LTFS 3: Linear Tape File System and the Future of Tape Data Storage

By Nick Inglis posted 09-19-2014 10:03


The Linear Tape File System (LTFS) is an open specification that is taking tape management into the future. With LTFS, which boasts the convenience of USB and external storage options and generally larger capacities, tape has regained its rightful place among other data storage technologies. LTFS enables organizations to push the boundaries of magnetic tape storage with both traditional and nontraditional uses. As an open specification, LTFS can be utilized by any company's LTFS software since it is vendor-neutral, and data stored on tape using LTFS is self-contained and self-referential: Much like a USB or external drive, the tape includes an index with drag-and-drop functionality but with larger storage potential.

Long Live Data Backup

Tape has remained the primary option for data backup for over 50 years. With LTFS, it is now easier than ever to back up data and leverage that data on a tape backup. Since LTFS writes an index at the beginning of the tape, it is now possible to scan the tape much faster than ever before. You can retrieve files more quickly and easily from tape with LTFS than prior tape systems, which tended to take a relatively long time to retrieve files. Leveraging offsite tape vaulting can increase the longevity of the data backed up to tape, and data backup remains one of the largest use cases of LTFS technology.

Big Data, Big Tapes

One use case that has not been frequently discussed is the alignment of big data with the Linear Tape File System. Since LTFS tapes can store large volumes — LTO-6 tapes can store up to 8 TB of data — LTFS is growing in popularity for the use cases of accumulating large pools of company data for analysis.

Every time customers visit websites, purchase goods or browse stores, the host collects at least a little bit of data. One of the use cases around big data and LTFS tapes is to collect all of that "exhaust data" from customers so that it can be analyzed later to track trends. The value this data offers is often considered minimal, however, when compared to the storage costs, so the data is often deleted. This is where LTFS, with enormous storage potential and lower costs than other storage media, can step up to the plate: Exhaust data can be synced to LTFS and then analyzed later once large pools of exhaust data have accumulated.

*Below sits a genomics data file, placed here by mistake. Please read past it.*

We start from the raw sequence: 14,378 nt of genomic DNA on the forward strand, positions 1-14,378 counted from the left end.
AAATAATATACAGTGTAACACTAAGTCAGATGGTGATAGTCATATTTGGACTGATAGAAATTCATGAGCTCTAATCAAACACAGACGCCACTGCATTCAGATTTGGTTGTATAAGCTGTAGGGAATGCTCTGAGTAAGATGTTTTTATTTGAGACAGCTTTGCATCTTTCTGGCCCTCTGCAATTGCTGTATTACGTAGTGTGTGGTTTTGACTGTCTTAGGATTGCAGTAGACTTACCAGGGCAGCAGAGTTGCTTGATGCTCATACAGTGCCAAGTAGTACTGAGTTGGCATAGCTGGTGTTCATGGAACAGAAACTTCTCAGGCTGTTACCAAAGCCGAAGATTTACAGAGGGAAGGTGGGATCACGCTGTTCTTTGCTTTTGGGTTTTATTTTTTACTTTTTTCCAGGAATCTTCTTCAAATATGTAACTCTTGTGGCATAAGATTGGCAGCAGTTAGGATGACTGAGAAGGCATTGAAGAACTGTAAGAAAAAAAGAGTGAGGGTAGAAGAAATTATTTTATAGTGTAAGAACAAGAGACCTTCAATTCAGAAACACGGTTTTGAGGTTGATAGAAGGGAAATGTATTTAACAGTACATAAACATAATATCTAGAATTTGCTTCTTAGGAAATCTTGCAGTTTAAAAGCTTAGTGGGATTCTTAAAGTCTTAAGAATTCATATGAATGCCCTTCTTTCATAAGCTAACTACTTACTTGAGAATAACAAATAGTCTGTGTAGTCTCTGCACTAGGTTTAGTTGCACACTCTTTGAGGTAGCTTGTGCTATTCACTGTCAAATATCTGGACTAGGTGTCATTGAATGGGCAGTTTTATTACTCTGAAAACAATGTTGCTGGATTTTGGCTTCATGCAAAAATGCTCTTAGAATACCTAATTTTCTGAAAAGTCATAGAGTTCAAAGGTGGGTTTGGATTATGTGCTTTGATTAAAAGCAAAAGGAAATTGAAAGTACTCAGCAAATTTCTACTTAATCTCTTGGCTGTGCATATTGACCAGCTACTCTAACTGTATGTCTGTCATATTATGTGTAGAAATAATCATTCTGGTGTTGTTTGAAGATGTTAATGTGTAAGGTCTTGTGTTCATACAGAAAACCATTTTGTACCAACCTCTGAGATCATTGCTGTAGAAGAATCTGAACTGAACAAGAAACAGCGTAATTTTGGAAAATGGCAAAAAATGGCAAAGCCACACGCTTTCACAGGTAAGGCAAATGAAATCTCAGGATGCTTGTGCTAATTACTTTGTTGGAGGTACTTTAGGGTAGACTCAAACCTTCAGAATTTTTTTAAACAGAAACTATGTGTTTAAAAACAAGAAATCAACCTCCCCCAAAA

Video and Audio

Still another use case for LTFS is video production: Since digital video files are incredibly large, it makes sense that they be stored on media that is likewise large. With a capacity of 8 TB, LTO-6 tapes are growing incredibly popular with motion picture studios, local television stations and everything in between. With LTFS' superior ability to retrieve files over previous tape storage methods, LTFS is becoming the storage media of choice for professional video content.

Likewise, professional audio files are also incredibly large. Audio of all sorts, from live recordings to radio broadcasts, is being stored via LTFS technology.

General Storage — Just Larger

The most common use case, however, is whatever an organization needs for large-capacity storage. LTFS can be applied to so many use cases in specific organizations that it would be impossible to list them all.

What are the criteria for using LTFS?

  • Will the organization need large capacity? If yes, then LTFS is a potential option.
  • Will the organization need data storage? If yes, then it is time to learn more about LTFS.

With massive storage capabilities and faster, easier data retrieval, it is difficult to imagine that organizations could not find a use for LTFS technology. This revolution in tape backup and management is ensuring that magnetic tape will be a viable and cost-effective long-term storage option well into the future.

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